Independently of what we may think African priorities ought to be, only seven percent named health, four percent education, and one percent governance as among the top three problems the government should address. Yet of American assistance to Africa from all agencies (e.g. USAID, PEPFAR, and MCC), only six percent goes to jobs/income and only 16 percent to jobs/income and infrastructure. Fully 60 percent of American assistance goes to areas that the Africans surveyed think are distinctly lower-tier priorities.

As with Engel’s Law, this lower priority on material goals as material prosperity increases across countries does not imply people have different “values,” but only that their values lead to different priorities in different conditions. People in poorer countries don’t spend more of their income on food because they like food more, but because they are consuming less food. Similarly, people in poor countries put priority on high economic growth or jobs/income (which includes wages and farming/agriculture) and infrastructure (which includes electricity and housing), not because they are (necessarily) different people or have different underlying “values” from people in richer countries, but because they are poorer and have lower wages, less electricity and, hence, at the margin, the gains from improved material circumstances are larger.

The Reliability Challenge

My argument is not that the leaders of the World Bank—or, for that matter, the creators of the MDGs or the leaders of bilateral agencies—are “making mistakes” in their shifts towards narrower or more concentrated and/or less growth-focused development agendas. Rather, I am arguing that all of these issues illustrate the difficulties and complexities of maintaining a robust political agenda for development assistance in rich countries in the current international environment.

This difficulty has only been exacerbated, of course, by the global economic crisis that began in 2008, and the resulting fiscal pressures on governments in Europe and the United States. This has led to development agendas that have wonderful goals—almost no one objects to a goal of eradicating “extreme poverty” or the allocation of resources for HIV/AIDS, much less doubts the importance of addressing climate change. But since rich country and poor country citizens face very different material realities, their priorities among all of the possible wonderful goals differ. It is, after all, also wonderful to have access to electricity, reliable transportation, reliable urban water, and higher incomes.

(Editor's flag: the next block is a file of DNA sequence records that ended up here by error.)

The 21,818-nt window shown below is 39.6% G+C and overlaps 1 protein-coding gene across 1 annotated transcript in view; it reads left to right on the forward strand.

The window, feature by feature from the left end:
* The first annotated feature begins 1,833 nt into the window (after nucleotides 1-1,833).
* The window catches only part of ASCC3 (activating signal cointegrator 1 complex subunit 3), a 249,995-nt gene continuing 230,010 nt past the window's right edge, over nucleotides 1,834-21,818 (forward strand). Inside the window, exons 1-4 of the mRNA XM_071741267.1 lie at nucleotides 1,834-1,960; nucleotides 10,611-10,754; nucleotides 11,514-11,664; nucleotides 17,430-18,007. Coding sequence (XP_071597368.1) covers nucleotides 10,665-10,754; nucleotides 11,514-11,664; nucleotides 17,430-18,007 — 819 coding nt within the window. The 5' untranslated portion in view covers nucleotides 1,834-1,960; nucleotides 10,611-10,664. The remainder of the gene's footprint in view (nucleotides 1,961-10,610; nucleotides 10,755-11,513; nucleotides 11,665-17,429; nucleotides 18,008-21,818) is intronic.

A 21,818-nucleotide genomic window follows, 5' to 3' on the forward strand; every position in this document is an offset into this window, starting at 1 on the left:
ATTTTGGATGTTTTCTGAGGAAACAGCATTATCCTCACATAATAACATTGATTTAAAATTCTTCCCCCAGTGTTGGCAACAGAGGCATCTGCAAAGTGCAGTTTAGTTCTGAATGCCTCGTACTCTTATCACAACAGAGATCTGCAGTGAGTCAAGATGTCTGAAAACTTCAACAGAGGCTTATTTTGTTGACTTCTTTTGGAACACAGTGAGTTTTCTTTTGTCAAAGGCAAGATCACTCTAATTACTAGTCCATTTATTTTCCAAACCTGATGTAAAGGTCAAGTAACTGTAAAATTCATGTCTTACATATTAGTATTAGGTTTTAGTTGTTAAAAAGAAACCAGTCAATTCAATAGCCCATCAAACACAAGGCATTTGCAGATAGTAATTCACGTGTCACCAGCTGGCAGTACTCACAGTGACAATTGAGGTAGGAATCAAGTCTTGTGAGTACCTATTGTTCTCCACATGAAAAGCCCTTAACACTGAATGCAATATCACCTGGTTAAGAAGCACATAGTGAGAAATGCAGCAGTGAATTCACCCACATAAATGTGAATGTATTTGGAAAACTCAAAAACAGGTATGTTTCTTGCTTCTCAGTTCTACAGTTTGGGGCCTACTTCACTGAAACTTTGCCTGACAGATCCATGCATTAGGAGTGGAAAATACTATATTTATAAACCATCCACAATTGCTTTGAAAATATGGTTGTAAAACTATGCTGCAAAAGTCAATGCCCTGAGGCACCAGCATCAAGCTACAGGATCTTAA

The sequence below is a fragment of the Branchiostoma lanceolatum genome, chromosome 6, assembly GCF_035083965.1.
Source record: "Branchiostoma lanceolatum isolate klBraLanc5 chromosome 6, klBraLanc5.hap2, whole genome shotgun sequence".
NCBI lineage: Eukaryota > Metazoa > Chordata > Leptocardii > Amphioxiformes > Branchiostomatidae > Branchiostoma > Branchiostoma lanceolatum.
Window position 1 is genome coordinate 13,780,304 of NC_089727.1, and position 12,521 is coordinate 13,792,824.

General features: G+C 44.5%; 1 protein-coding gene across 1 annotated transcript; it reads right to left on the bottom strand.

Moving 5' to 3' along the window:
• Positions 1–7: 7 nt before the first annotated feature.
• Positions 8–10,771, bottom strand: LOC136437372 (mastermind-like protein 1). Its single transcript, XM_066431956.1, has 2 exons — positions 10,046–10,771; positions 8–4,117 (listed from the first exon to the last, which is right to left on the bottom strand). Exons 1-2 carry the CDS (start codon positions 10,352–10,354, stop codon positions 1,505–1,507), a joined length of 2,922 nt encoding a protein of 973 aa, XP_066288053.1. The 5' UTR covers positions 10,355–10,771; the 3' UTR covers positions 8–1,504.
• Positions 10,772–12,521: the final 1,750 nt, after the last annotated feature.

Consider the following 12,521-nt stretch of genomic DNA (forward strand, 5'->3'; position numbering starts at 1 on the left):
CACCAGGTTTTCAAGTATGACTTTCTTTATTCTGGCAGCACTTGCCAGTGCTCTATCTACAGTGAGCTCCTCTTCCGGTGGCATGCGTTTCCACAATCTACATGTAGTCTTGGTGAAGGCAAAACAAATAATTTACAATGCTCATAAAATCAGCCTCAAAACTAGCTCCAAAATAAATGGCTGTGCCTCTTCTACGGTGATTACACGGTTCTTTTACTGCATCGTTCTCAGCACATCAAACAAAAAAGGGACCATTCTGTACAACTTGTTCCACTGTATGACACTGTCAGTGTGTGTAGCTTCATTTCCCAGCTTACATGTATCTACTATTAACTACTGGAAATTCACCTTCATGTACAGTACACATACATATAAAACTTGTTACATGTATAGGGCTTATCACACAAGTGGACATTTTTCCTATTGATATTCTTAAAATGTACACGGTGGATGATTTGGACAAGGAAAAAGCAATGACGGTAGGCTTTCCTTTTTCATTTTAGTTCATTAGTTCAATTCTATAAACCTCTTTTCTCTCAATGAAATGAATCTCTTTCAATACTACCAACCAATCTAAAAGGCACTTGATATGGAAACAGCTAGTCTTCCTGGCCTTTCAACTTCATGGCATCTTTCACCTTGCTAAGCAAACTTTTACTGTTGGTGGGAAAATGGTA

The strategic and tactical repositioning to maintain rich country coalitions for development assistance may make receiving any assistance under the terms and conditions available a less and less attractive option for developing countries. They are likely to opt more and more to finance development through their own resources, or by forming new or expanding existing international financial organizations that are more amenable to the development objectives of developing country citizens.

The world is shifting in ways that make it difficult for rich countries to continue being reliable partners for the national development aspirations of the citizens of poor countries. How the tensions between the differing objectives and resistance of national governments will play out in setting the new global agenda for development, as well as in defining the concrete actions of development organizations, remains to be seen.

I suspect that existing development organizations—both multilateral and bilateral—will be unable to remake themselves enough to remain relevant to the national development agendas of poor countries.

It is probable that they will become increasingly limited players, with new organizations rising to prominence as development actors in the twenty-first century.


Lant Pritchett is Professor of the Practice of International Development at Harvard University’s Kennedy School of Government and Senior Fellow of the Center for Global Development. He also worked for the World Bank, and served as a co-editor of the Journal of Development Economics.